Private bug trackers leak data on security and other known issues

Private bug trackers disclose data about bug reports to any website that publishes information about security vulnerabilities or other issues that affect the organization.

It’s easy to picture the scene. A new security vulnerability has been discovered. Everyone scrambles to fix it before anyone manages to exploit it and damage their reputation. Issue trackers are being filled up with requests from managers linking to news stories telling horrifying tales of a new security exploit. The organization is definitely vulnerable and the overtime-pay clock is ticking.

The Heartbleed bug was a named issue in the OpenSSL library that started a new trend for security disclosures: It had a domain name, website, and even a logo. All designed to attract more media attention to the quite severe security vulnerability. Other important security issues that have been disclosed since has since copied this approach including Dirty Cow, Shellshock, and Stagefright. CVE numbers are so last year.

So, what changes now that the people who disclose security issues now run their own websites? They can start to collect direct information from responsible organizations that are trying their best to keep up with the latest security news. The vulnerabilities website can be an important resource, and everyone involved clicks through to read up on the implications of the vulnerability. It’s not only the individual or organization that disclosed the vulnerability that gets this data. All the forums, blogs, and news websites that cover the disclosure also get their share of links in internal bug trackers.

By default, browsers will transmit a Referer (sic) header field containing the referring website’s address. Sharing this information is usually not a problem as the use of it’s usually limited to marketing, analytics, or vanity purposes. Due to legacy standards, the header is freely shared between HTTPS websites cross-origins, but browsers may unset it when clicking through from HTTPS to a HTTP website. Since more and more websites now use HTTPS by default, this standard behavior no longer — if it ever did — protects privacy.

The Referer header contains more information than just accessing a page from an IP address allocated to an organization. You can tell what company an IP belongs to, but you can’t know who is visiting and why. Small and medium organizations also don’t own their own allocated blocks, making it difficult to identify them through an IP address alone.

I’ve written about my local banks’ TLS implementations and number formatting with HTML5 inputs in the past. These two texts alone have let me collect the URLs to the bug tracker of every local and many international banks and payment processors who’ve referenced these issues in their private bug trackers. A fair amount of other articles, which often covers various specific technical problems, have also ended up being linked from private bug trackers.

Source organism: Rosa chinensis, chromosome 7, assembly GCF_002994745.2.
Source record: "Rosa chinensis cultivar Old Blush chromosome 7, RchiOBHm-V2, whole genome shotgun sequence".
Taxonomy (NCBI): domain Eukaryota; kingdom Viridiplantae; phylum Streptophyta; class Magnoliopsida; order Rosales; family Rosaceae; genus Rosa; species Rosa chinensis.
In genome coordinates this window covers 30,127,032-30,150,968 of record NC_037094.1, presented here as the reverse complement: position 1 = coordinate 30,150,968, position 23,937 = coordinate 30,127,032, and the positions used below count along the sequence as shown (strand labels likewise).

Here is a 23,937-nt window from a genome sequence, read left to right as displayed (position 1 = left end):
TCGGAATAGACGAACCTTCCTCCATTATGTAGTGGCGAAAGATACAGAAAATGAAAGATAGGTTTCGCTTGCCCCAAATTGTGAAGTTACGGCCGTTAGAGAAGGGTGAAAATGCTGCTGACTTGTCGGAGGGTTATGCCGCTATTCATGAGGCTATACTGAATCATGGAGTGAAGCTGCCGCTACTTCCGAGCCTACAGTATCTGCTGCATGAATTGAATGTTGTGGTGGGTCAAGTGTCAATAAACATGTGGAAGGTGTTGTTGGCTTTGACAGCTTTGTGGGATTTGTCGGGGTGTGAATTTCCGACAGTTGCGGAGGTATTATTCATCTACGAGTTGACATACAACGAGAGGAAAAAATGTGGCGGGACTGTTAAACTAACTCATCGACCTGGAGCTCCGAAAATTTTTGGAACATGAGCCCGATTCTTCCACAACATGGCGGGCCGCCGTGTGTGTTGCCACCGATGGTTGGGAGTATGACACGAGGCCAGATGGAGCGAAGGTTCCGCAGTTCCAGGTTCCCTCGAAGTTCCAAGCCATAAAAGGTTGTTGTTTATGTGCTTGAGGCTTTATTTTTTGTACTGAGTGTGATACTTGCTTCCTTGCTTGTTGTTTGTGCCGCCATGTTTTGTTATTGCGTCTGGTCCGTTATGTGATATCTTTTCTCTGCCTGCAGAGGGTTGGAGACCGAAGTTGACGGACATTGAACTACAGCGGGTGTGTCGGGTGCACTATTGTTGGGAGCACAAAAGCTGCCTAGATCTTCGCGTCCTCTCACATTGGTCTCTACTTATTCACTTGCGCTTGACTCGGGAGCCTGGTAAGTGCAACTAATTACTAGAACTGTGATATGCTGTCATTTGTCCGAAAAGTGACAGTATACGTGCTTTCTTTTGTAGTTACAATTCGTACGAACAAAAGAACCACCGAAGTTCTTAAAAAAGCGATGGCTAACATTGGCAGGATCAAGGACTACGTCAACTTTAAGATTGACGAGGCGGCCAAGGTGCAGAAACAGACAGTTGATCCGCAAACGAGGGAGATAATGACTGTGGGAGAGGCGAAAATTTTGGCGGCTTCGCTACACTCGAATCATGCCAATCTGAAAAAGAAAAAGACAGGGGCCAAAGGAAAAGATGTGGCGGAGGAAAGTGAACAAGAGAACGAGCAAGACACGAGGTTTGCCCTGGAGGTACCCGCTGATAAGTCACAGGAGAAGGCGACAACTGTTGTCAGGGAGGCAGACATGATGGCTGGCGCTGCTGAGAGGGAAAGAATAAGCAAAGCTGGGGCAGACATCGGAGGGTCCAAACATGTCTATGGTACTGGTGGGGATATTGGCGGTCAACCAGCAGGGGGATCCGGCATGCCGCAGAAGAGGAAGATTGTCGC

Another example I see in my server logs are from various popular public discussion board software. These often allow users to exchange private messages between each other. The links to these messages will include the user IDs of both the sender and recipient. In a private discussion that contain links, the Referer header will include the forum identities of both participants in addition to their topic of conversation (obviously, the referred website or its topic.)

Web app developers can to some extent control what Referer headers are sent when users click-away from their pages. The Referrer Policy is a Candidate Recommendation from the World Wide Web Consortium (W3C) that introduces several mechanisms for instructing browsers on how much data they should include in the Referer header if any. It’s not widely supported by browsers yet, but adoption interest is promising.

I believe the default behavior of web browsers today is good as-is. There’s value in being able to track what other public discussions are taking place about the subject of a webpage. However, measures should be taken to ensure that private discussions — like private forums, chat rooms, webmail apps, and bug trackers — opt-out of this relation data sharing.

Application developers should consider whether headers should be sent from their environment. A good rule of thumb is that if any page that has limited private distribution and require authentication to access, should not send Referer headers. Developers need to define and inform browsers of their Referrer Policy. Technically, this i achieved either by adding a small piece of metadata to the page or individual links, or by appending an extra HTTP header.

In summary: Referrer headers are normally harmless, but should be disabled in any non-public context. The existence of a link stored in a bug tracker or exchanged by email under a corporate domain may be more information than you’re willing to share.